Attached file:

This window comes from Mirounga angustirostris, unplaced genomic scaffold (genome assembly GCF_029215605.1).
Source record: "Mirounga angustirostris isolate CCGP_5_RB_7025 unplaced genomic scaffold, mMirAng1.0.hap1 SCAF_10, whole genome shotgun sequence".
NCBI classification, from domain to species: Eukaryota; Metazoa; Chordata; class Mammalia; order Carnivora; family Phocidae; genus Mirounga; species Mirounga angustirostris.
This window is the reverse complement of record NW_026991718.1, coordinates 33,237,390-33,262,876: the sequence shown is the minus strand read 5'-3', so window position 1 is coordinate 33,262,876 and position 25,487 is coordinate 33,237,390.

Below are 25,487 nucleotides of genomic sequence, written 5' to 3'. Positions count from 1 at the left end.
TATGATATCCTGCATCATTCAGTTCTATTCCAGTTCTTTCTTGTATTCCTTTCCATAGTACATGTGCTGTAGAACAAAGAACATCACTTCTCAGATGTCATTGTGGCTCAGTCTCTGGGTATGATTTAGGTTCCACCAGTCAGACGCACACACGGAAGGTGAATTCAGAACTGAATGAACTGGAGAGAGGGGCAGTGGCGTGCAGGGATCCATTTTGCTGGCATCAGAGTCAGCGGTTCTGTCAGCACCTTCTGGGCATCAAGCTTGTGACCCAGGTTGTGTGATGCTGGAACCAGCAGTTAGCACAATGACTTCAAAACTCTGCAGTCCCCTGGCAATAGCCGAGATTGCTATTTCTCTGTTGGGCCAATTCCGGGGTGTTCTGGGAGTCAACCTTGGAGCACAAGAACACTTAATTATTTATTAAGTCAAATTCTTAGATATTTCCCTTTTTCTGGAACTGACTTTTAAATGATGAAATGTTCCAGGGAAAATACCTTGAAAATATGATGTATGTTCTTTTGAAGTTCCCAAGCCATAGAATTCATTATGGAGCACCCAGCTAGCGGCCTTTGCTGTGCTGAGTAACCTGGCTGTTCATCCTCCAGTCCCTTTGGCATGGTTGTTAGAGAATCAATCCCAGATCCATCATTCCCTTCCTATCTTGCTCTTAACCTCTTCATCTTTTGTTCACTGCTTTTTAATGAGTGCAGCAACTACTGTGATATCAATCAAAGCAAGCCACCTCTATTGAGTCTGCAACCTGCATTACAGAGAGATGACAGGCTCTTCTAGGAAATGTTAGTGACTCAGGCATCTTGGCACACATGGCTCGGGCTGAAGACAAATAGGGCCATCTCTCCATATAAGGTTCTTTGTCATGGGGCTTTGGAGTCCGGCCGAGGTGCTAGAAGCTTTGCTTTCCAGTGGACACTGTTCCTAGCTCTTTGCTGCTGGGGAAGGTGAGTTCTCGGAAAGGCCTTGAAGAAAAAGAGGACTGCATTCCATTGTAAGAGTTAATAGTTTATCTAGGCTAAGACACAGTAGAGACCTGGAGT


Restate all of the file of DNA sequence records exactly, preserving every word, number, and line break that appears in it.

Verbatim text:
This window comes from Mirounga angustirostris, unplaced genomic scaffold (genome assembly GCF_029215605.1).
Source record: "Mirounga angustirostris isolate CCGP_5_RB_7025 unplaced genomic scaffold, mMirAng1.0.hap1 SCAF_10, whole genome shotgun sequence".
NCBI classification, from domain to species: Eukaryota; Metazoa; Chordata; class Mammalia; order Carnivora; family Phocidae; genus Mirounga; species Mirounga angustirostris.
This window is the reverse complement of record NW_026991718.1, coordinates 33,237,390-33,262,876: the sequence shown is the minus strand read 5'-3', so window position 1 is coordinate 33,262,876 and position 25,487 is coordinate 33,237,390.

Below are 25,487 nucleotides of genomic sequence, written 5' to 3'. Positions count from 1 at the left end.
TATGATATCCTGCATCATTCAGTTCTATTCCAGTTCTTTCTTGTATTCCTTTCCATAGTACATGTGCTGTAGAACAAAGAACATCACTTCTCAGATGTCATTGTGGCTCAGTCTCTGGGTATGATTTAGGTTCCACCAGTCAGACGCACACACGGAAGGTGAATTCAGAACTGAATGAACTGGAGAGAGGGGCAGTGGCGTGCAGGGATCCATTTTGCTGGCATCAGAGTCAGCGGTTCTGTCAGCACCTTCTGGGCATCAAGCTTGTGACCCAGGTTGTGTGATGCTGGAACCAGCAGTTAGCACAATGACTTCAAAACTCTGCAGTCCCCTGGCAATAGCCGAGATTGCTATTTCTCTGTTGGGCCAATTCCGGGGTGTTCTGGGAGTCAACCTTGGAGCACAAGAACACTTAATTATTTATTAAGTCAAATTCTTAGATATTTCCCTTTTTCTGGAACTGACTTTTAAATGATGAAATGTTCCAGGGAAAATACCTTGAAAATATGATGTATGTTCTTTTGAAGTTCCCAAGCCATAGAATTCATTATGGAGCACCCAGCTAGCGGCCTTTGCTGTGCTGAGTAACCTGGCTGTTCATCCTCCAGTCCCTTTGGCATGGTTGTTAGAGAATCAATCCCAGATCCATCATTCCCTTCCTATCTTGCTCTTAACCTCTTCATCTTTTGTTCACTGCTTTTTAATGAGTGCAGCAACTACTGTGATATCAATCAAAGCAAGCCACCTCTATTGAGTCTGCAACCTGCATTACAGAGAGATGACAGGCTCTTCTAGGAAATGTTAGTGACTCAGGCATCTTGGCACACATGGCTCGGGCTGAAGACAAATAGGGCCATCTCTCCATATAAGGTTCTTTGTCATGGGGCTTTGGAGTCCGGCCGAGGTGCTAGAAGCTTTGCTTTCCAGTGGACACTGTTCCTAGCTCTTTGCTGCTGGGGAAGGTGAGTTCTCGGAAAGGCCTTGAAGAAAAAGAGGACTGCATTCCATTGTAAGAGTTAATAGTTTATCTAGGCTAAGACACAGTAGAGACCTGGAGT